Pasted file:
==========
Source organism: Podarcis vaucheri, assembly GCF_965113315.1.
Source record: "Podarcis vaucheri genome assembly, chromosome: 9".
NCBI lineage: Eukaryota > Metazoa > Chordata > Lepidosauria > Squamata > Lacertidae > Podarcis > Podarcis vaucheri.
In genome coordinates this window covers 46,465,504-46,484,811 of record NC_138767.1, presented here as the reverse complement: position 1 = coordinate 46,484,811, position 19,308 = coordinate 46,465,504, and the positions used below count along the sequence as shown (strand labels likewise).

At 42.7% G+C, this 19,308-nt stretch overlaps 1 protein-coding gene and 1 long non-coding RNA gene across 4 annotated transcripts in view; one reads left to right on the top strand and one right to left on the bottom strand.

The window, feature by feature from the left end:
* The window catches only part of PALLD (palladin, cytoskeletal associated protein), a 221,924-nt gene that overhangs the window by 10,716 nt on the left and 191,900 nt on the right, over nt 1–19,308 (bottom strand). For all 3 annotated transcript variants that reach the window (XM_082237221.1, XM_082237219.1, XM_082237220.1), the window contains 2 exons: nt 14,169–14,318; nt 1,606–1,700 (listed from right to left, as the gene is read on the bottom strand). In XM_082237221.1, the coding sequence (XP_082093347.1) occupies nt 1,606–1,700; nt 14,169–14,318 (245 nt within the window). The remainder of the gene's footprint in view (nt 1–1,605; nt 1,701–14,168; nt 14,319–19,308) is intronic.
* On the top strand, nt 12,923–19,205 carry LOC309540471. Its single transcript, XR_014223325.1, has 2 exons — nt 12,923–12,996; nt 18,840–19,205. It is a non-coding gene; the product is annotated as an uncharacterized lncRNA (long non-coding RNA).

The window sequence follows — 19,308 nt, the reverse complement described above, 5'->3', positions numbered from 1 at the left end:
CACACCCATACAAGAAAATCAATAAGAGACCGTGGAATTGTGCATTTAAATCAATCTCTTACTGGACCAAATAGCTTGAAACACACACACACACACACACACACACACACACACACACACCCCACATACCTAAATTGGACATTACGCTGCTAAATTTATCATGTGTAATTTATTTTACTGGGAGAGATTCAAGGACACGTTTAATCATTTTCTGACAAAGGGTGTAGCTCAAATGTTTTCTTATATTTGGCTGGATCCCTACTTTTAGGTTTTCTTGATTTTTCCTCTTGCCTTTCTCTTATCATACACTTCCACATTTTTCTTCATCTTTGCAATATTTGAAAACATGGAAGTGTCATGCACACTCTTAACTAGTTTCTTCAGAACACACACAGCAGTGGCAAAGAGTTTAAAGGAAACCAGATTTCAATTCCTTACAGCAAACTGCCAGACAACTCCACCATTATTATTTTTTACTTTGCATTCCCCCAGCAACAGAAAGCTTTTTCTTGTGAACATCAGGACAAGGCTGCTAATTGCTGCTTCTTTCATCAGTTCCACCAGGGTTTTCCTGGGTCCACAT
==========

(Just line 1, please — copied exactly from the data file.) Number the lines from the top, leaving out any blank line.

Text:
Source organism: Podarcis vaucheri, assembly GCF_965113315.1.